College Choice in the Philippines

Description:

This descriptive and correlational study examined the applicability of major U.S. college choice factors to Philippine high school seniors. A sample of 226 students from a private school in Manila completed the College Choice Survey for High School Seniors. Cronbach's alpha for the survey composite index was 0.933. The purposes of this nonexperimental, quantitative study were (1) to describe the relative importance of major college choice factors (as identified in U.S. research) to Philippine high school seniors, and (2) to determine whether there were statistically significant differences in the importance ascribed to these factors, according to students' demographic attributes.

For all statistical analyses, SPSS 16.0 software was used. To address the first purpose, the mean and standard deviation were calculated for each college choice factor addressed in the survey. To address the second purpose, ANOVAs, Mann-Whitney U tests, and Kruskal-Wallis tests were run, in order to study the relationship between each of the major college choice factors and students' demographic attributes. This study found that all of the major U.S. college choice factors were important, to some degree, in the Philippine context. Other factors were added based on pilot studies. This study also found that some of the U.S.-literature-generated demographic choice attributes functioned similarly in the Philippine setting (e.g. academic ability, gender), while others did not (e.g. educational level of fathers and of mothers). Moreover, students' academic ability was the primary demographic attribute, accounting for statistically significant differences in assessment of the importance of college choice factors for most (12 out of 13) of the factors. The major U.S. college choice factors appear to be important to Philippine private high school students. Two choice attributes (academic ability, gender) appear to apply to private high school students in the Philippines, while the attributes of father's and mother's education levels do not appear to apply. Among Philippine private high school students, academic ability may account for differences in assessment of the importance of college choice factors. Using a survey method alone to study college choice is limiting. Future studies should utilize a variety of methods to collect data and should involve several schools.

Creator(s): Tan, Christine Joy
Creation Date: May 2009
Partner(s):
UNT Libraries
Collection(s):
UNT Theses and Dissertations
Usage:
Total Uses: 8,645
Past 30 days: 276
Yesterday: 1
Creator (Author):
Publisher Info:
Publisher Name: University of North Texas
Place of Publication: Denton, Texas
Date(s):
  • Creation: May 2009
  • Digitized: October 2, 2009
Description:

This descriptive and correlational study examined the applicability of major U.S. college choice factors to Philippine high school seniors. A sample of 226 students from a private school in Manila completed the College Choice Survey for High School Seniors. Cronbach's alpha for the survey composite index was 0.933. The purposes of this nonexperimental, quantitative study were (1) to describe the relative importance of major college choice factors (as identified in U.S. research) to Philippine high school seniors, and (2) to determine whether there were statistically significant differences in the importance ascribed to these factors, according to students' demographic attributes.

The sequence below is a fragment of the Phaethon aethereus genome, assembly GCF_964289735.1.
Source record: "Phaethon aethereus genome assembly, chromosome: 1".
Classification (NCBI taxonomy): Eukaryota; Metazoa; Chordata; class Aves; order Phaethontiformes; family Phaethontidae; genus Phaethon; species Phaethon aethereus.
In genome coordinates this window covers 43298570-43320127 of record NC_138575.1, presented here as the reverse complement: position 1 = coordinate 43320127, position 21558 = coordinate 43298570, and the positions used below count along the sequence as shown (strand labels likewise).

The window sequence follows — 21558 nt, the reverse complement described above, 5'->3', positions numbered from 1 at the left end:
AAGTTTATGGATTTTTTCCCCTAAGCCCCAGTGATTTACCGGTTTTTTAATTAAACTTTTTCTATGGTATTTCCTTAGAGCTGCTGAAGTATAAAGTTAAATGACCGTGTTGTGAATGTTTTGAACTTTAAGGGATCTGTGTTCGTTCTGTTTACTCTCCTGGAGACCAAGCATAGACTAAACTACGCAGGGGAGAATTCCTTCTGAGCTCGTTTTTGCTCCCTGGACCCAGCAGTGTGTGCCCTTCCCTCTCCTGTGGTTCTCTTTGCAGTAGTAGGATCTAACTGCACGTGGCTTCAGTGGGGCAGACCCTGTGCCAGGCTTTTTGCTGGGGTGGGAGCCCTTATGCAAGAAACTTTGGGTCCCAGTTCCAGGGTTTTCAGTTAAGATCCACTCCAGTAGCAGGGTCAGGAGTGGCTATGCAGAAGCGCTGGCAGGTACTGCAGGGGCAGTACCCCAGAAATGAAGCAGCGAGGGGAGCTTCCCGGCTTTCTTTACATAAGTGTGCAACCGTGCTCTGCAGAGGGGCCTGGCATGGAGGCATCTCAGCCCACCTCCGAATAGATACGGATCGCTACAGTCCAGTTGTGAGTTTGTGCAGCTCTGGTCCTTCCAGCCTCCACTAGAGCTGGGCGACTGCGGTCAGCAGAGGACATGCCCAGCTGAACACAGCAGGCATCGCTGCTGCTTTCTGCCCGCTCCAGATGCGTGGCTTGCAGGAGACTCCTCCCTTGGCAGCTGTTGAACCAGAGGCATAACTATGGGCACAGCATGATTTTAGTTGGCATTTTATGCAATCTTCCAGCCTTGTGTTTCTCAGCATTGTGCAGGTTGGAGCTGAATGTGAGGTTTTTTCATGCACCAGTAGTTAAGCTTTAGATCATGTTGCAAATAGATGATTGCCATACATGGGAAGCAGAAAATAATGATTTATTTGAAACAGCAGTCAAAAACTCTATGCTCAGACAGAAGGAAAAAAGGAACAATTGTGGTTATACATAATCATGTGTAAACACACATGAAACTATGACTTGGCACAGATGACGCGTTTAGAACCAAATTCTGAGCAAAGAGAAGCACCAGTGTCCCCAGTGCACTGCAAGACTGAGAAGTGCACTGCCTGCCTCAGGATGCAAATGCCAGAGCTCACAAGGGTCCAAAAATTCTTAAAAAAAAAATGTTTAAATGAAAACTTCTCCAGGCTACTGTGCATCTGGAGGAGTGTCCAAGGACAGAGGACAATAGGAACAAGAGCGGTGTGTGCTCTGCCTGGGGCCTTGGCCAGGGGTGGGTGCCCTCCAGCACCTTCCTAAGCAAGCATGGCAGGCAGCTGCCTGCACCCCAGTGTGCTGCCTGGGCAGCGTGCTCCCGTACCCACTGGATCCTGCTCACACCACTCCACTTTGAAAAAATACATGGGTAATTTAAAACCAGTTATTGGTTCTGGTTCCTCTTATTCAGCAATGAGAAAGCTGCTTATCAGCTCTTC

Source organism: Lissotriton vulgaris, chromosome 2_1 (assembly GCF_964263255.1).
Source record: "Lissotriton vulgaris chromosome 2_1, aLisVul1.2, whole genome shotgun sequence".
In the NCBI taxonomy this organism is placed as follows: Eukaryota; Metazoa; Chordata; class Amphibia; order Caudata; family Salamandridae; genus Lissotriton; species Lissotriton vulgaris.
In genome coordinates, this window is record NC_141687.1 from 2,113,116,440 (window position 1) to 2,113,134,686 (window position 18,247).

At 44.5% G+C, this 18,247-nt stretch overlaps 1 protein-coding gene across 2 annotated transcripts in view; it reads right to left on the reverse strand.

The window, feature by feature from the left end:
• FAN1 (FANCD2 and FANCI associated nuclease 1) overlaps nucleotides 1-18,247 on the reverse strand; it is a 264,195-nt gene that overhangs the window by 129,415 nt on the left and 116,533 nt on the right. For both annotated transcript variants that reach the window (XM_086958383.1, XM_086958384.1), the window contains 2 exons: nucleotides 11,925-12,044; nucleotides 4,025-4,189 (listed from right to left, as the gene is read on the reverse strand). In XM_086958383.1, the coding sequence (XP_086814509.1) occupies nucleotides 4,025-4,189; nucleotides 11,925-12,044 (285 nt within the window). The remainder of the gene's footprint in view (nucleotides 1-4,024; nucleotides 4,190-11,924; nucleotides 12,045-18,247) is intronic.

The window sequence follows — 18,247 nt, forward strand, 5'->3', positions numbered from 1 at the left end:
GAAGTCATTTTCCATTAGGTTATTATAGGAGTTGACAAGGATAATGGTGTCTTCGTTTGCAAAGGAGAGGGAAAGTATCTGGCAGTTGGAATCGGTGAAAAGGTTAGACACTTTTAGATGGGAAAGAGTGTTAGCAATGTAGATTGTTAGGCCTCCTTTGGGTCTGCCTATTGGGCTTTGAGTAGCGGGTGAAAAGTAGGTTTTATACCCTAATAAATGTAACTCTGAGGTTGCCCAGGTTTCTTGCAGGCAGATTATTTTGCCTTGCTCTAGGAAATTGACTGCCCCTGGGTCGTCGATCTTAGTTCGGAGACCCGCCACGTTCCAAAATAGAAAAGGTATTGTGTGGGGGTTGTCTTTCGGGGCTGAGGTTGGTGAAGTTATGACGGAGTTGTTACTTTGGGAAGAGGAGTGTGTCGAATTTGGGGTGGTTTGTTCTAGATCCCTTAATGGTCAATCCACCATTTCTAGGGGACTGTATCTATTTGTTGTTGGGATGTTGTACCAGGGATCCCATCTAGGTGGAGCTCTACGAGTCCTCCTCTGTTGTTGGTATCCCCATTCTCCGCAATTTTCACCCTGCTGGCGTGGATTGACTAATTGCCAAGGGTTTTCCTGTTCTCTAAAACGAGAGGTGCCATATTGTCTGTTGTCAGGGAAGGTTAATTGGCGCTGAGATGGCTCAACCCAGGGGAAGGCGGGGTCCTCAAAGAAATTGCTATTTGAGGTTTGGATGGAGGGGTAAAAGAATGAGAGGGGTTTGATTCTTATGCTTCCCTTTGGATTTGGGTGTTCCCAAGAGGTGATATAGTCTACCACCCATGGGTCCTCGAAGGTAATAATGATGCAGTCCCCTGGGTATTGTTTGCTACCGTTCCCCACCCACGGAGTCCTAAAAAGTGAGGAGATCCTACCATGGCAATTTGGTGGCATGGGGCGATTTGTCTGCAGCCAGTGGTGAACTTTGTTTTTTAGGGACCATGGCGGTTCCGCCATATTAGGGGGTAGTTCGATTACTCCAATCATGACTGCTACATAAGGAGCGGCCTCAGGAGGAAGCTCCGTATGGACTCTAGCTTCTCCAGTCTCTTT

For all statistical analyses, SPSS 16.0 software was used. To address the first purpose, the mean and standard deviation were calculated for each college choice factor addressed in the survey. To address the second purpose, ANOVAs, Mann-Whitney U tests, and Kruskal-Wallis tests were run, in order to study the relationship between each of the major college choice factors and students' demographic attributes. This study found that all of the major U.S. college choice factors were important, to some degree, in the Philippine context. Other factors were added based on pilot studies. This study also found that some of the U.S.-literature-generated demographic choice attributes functioned similarly in the Philippine setting (e.g. academic ability, gender), while others did not (e.g. educational level of fathers and of mothers). Moreover, students' academic ability was the primary demographic attribute, accounting for statistically significant differences in assessment of the importance of college choice factors for most (12 out of 13) of the factors. The major U.S. college choice factors appear to be important to Philippine private high school students. Two choice attributes (academic ability, gender) appear to apply to private high school students in the Philippines, while the attributes of father's and mother's education levels do not appear to apply. Among Philippine private high school students, academic ability may account for differences in assessment of the importance of college choice factors. Using a survey method alone to study college choice is limiting. Future studies should utilize a variety of methods to collect data and should involve several schools.

Degree:
Level: Doctoral
Discipline: Higher Education
Language(s):
Subject(s):
Keyword(s): decision making | College choice | Philippines | private high schools | high school seniors | college selection
Contributor(s):
Partner:
UNT Libraries
Collection:
UNT Theses and Dissertations
Identifier:
  • OCLC: 458275199 |
  • UNTCAT: b3799125 |
  • ARK: ark:/67531/metadc9916
Resource Type: Thesis or Dissertation
Format: Text
Rights:
Access: Public
License: Copyright
Holder: Tan, Christine Joy
Statement: Copyright is held by the author, unless otherwise noted. All rights reserved.